Notice it's the 'female psyche' she is supposed to have a hold over. You would never know that, according to a survey by Morning Consult, 53% of American adults are Swift fans, or that there are almost as many men as women, almost as many Republicans as Democrats, including baby boomers, millennials, Gen Xers and young adults from Gen Z.

This kind of constituency could make or break a national political campaign. As the journalist Ellie Austin has said, they are ratings that Biden and Trump "can only dream of."

Talking, as Mary Harrington did in a recent article for Unherd, about Swifties as 'girlies' puts a pretty arbitrary limit on the singer's appeal. She has admitted in the past that she is not a Republican and has also urged her fans to vote. If she endorses Joe Biden, this could lose his opponent more than simply the female half of the electorate.

Nonetheless, the facile tendency to see Swifties as 'girlies' is ingrained among the opinion-formers. It is the basis of Harrington's characterisation of Swift's fandom as not just based on 'popular music women really like,' but something 'far more insidious and wide-ranging: her role as metonym for the female-coded phenomenon of swarmism.'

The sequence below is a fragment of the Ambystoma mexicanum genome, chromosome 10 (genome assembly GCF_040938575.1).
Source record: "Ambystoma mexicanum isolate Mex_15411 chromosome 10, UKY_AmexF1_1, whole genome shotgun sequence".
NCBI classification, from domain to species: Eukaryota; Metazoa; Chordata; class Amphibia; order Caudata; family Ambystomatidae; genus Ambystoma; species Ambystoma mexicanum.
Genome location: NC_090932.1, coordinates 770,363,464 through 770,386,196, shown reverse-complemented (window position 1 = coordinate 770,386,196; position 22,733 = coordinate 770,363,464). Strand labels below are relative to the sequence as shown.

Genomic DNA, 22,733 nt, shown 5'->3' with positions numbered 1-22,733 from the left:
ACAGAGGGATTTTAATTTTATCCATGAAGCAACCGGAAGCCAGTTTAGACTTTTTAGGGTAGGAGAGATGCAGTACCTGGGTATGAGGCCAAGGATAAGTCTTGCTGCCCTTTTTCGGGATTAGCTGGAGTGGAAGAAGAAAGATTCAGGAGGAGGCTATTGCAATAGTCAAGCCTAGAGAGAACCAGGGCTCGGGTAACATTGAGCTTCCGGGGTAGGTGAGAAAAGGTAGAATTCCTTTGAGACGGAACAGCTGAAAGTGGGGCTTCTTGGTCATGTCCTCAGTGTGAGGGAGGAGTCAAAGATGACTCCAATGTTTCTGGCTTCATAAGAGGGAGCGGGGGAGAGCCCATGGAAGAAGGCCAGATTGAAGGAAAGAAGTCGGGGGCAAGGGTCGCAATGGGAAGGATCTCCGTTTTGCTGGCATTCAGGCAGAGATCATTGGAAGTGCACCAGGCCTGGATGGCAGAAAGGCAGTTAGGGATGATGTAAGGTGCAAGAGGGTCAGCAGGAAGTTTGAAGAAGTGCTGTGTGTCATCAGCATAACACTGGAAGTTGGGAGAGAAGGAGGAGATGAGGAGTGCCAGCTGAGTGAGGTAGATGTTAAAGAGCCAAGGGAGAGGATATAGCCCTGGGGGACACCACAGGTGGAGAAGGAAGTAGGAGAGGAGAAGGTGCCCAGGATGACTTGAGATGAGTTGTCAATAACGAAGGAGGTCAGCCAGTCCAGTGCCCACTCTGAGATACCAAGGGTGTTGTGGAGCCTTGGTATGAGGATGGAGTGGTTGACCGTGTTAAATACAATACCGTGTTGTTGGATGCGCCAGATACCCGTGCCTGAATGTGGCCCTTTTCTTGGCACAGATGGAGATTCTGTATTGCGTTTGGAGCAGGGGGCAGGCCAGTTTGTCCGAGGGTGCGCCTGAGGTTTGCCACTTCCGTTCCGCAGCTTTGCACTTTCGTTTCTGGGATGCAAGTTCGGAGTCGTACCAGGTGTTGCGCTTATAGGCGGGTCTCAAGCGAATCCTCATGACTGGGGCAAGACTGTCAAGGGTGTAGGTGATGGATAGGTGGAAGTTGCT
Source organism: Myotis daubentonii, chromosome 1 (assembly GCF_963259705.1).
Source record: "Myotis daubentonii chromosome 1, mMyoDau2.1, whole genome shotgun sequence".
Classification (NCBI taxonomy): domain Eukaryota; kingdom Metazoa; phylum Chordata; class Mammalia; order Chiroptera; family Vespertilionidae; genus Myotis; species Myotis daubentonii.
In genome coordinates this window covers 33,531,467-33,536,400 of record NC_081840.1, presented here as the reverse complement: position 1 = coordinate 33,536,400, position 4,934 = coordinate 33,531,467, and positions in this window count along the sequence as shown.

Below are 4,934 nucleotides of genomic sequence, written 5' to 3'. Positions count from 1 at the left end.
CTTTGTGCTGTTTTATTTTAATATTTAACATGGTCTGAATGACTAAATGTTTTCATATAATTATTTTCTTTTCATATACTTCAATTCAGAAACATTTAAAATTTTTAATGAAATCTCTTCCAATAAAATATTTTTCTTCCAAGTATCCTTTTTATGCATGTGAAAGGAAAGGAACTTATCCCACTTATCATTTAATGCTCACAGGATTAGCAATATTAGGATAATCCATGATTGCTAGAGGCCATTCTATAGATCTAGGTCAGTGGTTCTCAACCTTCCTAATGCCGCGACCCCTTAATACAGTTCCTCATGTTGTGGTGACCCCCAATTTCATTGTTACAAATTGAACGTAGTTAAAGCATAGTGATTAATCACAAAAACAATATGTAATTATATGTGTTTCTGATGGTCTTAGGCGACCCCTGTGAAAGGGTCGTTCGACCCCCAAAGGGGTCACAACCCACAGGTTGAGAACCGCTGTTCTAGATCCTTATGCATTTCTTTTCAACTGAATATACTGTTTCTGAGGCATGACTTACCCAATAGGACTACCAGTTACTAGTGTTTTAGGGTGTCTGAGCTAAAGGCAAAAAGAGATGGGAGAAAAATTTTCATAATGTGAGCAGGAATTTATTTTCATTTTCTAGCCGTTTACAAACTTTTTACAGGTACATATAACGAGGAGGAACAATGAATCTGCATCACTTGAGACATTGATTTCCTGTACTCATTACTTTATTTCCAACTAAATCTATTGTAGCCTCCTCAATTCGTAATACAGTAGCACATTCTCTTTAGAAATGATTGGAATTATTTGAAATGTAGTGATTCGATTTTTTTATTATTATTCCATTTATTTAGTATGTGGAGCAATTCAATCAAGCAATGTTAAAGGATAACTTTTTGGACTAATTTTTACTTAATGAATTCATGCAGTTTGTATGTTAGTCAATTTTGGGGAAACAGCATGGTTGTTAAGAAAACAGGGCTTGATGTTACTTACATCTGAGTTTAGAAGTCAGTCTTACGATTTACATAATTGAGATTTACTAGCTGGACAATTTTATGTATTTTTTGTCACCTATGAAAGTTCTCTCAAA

According to a survey by Morning Consult, 53% of American adults are Swift fans, ratings that Biden and Trump "can only dream of."

That's us told: 'Infectious emotions are not uniquely female, but studies suggest women are more prone to them. Anyone who has ever observed a group of teenage girls will recognise the way, whether in real life or via internet channels, emotions felt by one member of the group refract and are amplified by others…'

She goes on: 'Trump instinctively grasps internet demagoguery. But I can see how, for less adept conservative internet denizens, the femaleness of Swifties and Swift herself, plus women's broader tilt away from Right-coded fandoms, might make the emerging power of swarm politics look, in aggregate, like a sinister girly plot against the Right.'

Sometimes, it's hard to know who is doing the most projecting. A 'girly plot' may sound like the language of the patriarchs, but most of the writers I've quoted thus far agree that this is about girls.

Could it be they associate all this 'fandom' with a phenomenon that long predates the 'collective effervescence' we are witnessing now: Beatlemania? Or 'phoney Beatlemania,' to quote Joe Strummer.

This photo taken on February 3, 2024, shows Chinese fans of US singer Taylor Swift reacting as they watch the concert film "Taylor Swift: The Eras Tour" at a cinema in Beijing.

It's a comparison made explicitly by Jon Bream in the Star Tribune: 'Swift has achieved a once unthinkable monoculture, a zeitgeistian redux of Beatlemania.'